"With all the white walkers, we’re kind of changing the look of the eyes practically when we actually shoot it there on the day, but then the effects department alters the eyes in post-production," Gower said. "They give them that blue-glowy hue to them, which we can’t really achieve with contact lenses. Then with the Night's King there's a couple shots when he's on the jetty sort of walking along, where they've added this sort of icy layer over the top of him to create this -- it’s something incredibly difficult to achieve practically, prosthetics are cast in a translucent rubber, which can only give you so much of that icy quality, so visual effects help augment it a little bit further to give it more dimension."
Every White Walker on set was also fitted for colored contacts, which they'd apply right before shooting began.
"I’ve not worn contacts before I’ve started this and luckily avoided them with everything I’ve done previous," Brake said. "The contacts -- and this also had to be designed first, and I had to do fittings and all that -- are as big as they can put into a human eye. They’re like dinner plates, massive. Those go in pretty much last -- we leave those until the very end. And I can usually keep them in for four hours and then that's when they come out for a bit. By the end of the day my eyes are just screaming at me, 'Please... please get me out of here.' They are unbelievable."
Funny enough, Brake had slightly better vision when he was wearing the contacts. Although, his line of sight was relatively small. "When I went to do this, I have to go to the optometrist first obviously, and then they checked my eyes out and make the design," he said. "And they discovered -- I’m like 50 now so my vision is slightly [makes noise indicating his vision is less than perfect]. So they're like we’ll put them so you can see better. Literally, they’re better, but all I have a pin hole that I can see through. So I’ve got a pinhole that’s magnified."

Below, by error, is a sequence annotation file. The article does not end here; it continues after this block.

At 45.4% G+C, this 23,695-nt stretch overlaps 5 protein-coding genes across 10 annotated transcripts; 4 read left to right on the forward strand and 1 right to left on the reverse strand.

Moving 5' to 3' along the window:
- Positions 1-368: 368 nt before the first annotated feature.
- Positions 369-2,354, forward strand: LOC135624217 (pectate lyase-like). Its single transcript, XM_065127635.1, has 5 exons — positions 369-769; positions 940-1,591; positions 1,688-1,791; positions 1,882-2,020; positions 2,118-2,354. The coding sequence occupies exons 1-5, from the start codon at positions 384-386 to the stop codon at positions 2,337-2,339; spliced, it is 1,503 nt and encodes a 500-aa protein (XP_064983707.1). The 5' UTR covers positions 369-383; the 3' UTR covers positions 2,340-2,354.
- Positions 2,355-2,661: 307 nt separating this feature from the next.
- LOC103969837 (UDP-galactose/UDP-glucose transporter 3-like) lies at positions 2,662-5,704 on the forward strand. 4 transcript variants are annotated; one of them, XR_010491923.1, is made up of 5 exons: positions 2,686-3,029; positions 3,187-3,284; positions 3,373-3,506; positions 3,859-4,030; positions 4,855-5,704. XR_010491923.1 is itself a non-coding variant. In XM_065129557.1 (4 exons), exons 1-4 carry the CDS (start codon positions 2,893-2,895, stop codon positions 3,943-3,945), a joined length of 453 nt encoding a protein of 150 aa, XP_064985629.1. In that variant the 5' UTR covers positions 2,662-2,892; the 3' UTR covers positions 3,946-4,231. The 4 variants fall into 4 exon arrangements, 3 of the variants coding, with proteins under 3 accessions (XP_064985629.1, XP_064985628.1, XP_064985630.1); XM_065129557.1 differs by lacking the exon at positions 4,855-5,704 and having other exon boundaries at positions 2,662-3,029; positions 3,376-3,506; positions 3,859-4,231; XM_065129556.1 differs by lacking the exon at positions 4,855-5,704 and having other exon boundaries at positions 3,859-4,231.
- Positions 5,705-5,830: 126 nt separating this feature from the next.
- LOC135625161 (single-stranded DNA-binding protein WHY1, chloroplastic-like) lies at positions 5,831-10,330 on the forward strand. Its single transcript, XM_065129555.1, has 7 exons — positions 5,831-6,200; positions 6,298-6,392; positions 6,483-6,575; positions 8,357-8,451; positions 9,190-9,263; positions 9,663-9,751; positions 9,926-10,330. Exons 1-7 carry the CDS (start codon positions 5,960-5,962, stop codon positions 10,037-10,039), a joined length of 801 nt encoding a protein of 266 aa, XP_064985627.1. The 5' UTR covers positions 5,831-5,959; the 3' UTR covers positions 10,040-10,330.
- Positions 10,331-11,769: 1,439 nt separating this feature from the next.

Brake spent five days on set to film his "Hardhome" scenes. Each day started at "roughly 2 a.m.," and it took Gower and his team of prosthetic artists -- only "three or four" worked on Brake at any given time, but there were 50 artists in total -- five hours to apply the prosthetic appliances to Brake's head, arms and hands.
"A bald cap goes on first, then I'm painted completely white initially. I feel like I'm living art work -- I just sit there while there's a team working on me at any given time spray painting, with a very intricate spray gun, all this design on my face," Brake told MTV News. "Then they attach these prosthetics, which are at least half-a-dozen pieces if not more. Those have to be really carefully attached to my face, my arms, as well, and my chest. Then they go back over that again with paint -- it’s incredible what they do just to create that look. That takes about five hours, and it takes about two hours to take off. So I have a work day, before I even start work."
"In 'Hardhome,' we’d have new prosthetics every day," said Gower, "Because they all have fine blending prosthetic edges -- the forehead piece will overlap onto the cheek pieces, and it all blends. But when you go to take it off at the end of the day, it’s glued on with a kind of medical adhesive and you can’t tear it off -- it would take Richard’s skin with it -- so we use a mineral oil and remove it all with a brush."
There are 13 overlapping prosthetic appliances for the Night's King in total, and a new set is applied every day on set.
"Once you take everything off, everything is destroyed, so you start the following day with a brand new fresh set of appliances," Gower said. "A lot of labor and time to produce these rubber bits and pieces. And we pre-artwork everything as well. Once you’ve cast these rubber things from a mold, it’s just clear or just one tone and we have to go in and airbrush and paint all these pieces."